The company advertised regularly in the press and were acknowledged with notices, including one on 6 December that appears to bear out their claim that they changed films nightly: “to-night (Friday) a grand feature film, ‘Heartt [sic] of the First Empire or The Days of Napoleon,’ a splendid Military Drama; Sunday 7th Dec., ‘The Kerry Gow,’ a three-reel Irish Drama, Monday, 8th Dec., ‘Woman’s Heart,’ and on Friday, 12th Dec., ‘District Attorney’s Conscience,’ a splendid emotional drama” (“Living Pictures”). Despite the use of “variety” in their name, the company appears primarily to have shown pictures and their variety seems to have been limited to selections from the orchestra between films, with the piano selections of Eddie Kelly being particularly singled out in one notice.
The use of such local resources as the orchestra for commercial gain was the main criticism of the company expressed in the press. In an exchange of letters with Greeves-O’Sullivan, the orchestra’s conductor James Roche refused to participate in the venture, explaining that although he had been working with orchestra for a year without remuneration, he was not prepared to continue unpaid “where the band was being used for a private commercial speculation” (“Correspondence”). Greeves-O’Sullivan replaced Roche with local hairdresser Patrick Burke and seems to have gone on using the orchestra, but the exploitation by local businessmen of such community resources as orchestras and town halls for their own profit did cause conflict elsewhere during this period in the development of cinema.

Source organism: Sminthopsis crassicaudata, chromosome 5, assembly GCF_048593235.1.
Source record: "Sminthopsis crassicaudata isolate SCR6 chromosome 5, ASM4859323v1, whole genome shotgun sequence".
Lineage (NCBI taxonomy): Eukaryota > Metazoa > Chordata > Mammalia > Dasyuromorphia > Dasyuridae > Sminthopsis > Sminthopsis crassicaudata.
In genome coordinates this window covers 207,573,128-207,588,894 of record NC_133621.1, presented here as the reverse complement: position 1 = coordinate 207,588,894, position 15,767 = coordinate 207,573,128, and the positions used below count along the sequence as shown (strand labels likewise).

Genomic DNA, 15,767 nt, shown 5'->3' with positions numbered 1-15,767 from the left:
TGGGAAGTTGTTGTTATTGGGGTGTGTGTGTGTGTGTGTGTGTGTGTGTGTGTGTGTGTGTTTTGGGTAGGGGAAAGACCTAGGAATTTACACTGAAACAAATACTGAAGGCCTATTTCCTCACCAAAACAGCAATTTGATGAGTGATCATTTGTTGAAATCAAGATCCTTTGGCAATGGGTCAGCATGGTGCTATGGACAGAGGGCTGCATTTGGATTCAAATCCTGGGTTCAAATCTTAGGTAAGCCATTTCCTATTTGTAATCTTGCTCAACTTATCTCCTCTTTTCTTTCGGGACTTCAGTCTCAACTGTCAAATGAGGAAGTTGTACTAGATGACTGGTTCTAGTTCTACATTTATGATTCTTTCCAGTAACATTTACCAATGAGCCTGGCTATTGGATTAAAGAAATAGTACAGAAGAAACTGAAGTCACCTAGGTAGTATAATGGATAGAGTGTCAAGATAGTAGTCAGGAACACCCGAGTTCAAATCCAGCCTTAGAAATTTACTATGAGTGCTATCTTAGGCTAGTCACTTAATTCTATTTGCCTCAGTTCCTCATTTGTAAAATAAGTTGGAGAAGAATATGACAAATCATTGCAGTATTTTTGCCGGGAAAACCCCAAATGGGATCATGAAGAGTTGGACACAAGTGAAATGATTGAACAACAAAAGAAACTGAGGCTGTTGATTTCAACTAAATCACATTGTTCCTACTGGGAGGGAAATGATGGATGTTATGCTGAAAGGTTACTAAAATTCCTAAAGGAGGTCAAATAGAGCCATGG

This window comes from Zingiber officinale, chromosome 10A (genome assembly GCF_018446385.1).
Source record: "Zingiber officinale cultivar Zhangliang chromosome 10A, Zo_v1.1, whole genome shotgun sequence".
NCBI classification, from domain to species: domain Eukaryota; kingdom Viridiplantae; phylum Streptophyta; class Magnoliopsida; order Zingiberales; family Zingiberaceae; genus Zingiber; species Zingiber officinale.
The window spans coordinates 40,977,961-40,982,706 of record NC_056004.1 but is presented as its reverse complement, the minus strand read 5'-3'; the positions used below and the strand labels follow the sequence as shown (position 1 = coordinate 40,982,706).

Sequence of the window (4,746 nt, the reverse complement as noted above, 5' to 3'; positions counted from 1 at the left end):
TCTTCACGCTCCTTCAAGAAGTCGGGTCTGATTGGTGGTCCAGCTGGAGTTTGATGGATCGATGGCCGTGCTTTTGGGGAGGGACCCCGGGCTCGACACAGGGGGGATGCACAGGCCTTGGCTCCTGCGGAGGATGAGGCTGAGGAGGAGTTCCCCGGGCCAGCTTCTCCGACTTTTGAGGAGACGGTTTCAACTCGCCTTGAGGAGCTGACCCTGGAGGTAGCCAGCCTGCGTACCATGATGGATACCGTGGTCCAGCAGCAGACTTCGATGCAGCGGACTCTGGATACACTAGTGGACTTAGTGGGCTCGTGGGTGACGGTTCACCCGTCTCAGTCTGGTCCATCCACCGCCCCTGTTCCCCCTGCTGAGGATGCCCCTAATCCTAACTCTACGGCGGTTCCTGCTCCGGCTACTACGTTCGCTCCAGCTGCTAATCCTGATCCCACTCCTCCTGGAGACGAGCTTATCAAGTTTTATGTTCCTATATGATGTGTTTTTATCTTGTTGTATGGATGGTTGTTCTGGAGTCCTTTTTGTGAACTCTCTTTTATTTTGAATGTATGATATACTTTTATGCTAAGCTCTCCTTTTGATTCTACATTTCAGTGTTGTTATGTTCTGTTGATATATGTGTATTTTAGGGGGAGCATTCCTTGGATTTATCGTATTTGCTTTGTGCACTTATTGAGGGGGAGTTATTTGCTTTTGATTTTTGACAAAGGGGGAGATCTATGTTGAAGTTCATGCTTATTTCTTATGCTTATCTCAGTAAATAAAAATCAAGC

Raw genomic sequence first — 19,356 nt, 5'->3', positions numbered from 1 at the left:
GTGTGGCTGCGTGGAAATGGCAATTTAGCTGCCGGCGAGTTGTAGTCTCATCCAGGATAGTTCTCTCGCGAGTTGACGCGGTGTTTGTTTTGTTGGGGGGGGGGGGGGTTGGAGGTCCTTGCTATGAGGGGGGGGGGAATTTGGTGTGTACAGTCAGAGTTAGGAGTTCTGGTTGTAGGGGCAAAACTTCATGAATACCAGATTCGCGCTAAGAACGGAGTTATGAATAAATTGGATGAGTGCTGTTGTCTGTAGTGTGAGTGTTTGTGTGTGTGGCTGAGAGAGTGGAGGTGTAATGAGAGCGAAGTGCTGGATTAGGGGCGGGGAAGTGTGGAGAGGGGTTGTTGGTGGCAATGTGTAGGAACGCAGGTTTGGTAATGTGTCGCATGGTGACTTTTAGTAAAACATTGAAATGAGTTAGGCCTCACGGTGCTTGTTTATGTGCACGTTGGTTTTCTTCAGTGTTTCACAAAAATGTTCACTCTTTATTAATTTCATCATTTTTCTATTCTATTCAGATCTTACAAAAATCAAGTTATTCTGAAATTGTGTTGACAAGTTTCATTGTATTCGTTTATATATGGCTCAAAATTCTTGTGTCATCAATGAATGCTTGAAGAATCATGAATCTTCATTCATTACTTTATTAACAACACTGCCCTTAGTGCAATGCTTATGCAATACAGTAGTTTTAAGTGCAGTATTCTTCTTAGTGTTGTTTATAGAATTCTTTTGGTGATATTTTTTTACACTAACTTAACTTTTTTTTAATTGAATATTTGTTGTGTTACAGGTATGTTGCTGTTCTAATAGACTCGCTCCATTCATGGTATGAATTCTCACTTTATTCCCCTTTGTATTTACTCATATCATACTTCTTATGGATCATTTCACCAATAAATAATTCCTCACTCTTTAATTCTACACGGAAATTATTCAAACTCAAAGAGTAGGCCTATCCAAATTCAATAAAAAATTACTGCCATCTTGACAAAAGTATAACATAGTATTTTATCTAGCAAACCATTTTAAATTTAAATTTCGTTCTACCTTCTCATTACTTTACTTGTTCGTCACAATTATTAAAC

Barton, Ruth. Irish National Cinema. London: Routledge, 2004.
“Correspondence.” East Galway Democrat 13 Dec. 1913: 5.
“Lady Suffragettes in Ballina.” Ballina Herald 21 Aug. 1913: 3.
“Living Pictures.” East Galway Democrat 6 Dec. 1913: 5.
“Local Topics: Deservedly Popular Show.” East Galway Democrat 18 Oct. 1913: 4.
“Local Topics: Picture and Variety Co. For Ballinasloe.” East Galway Democrat 15 Nov. 1913: 5.
Paddy. “Pictures in Ireland.” Bioscope 2 Oct. 1913: 31.
Phelan, Martin. “Emigration.” East Galway Democrat 15 Nov. 1913: 7.
“A Suffrage Meeting.” Western People 6 Sep. 1913: 6.
John Thomas Greeves-O’Sullivan was my father’s uncle. He also was the proprietor of the East Galway Cycle Works on (I am told) Dunlo St in Ballinasloe!
That’s very interesting, Neil, and thanks for your comment.
Is there any information in the family about the shows he promoted?
I do not know a great deal about him; this was the first I had heard about his involvement in cinema. By this time, he was deeply involved in Republican politics (I have a photo of him and the Ballinasloe Volunteers about 1914.) He joined the Connaght Rangers (1914) and fought in the Great War. He returned to Ballinasloe in 1919 and died in 1924.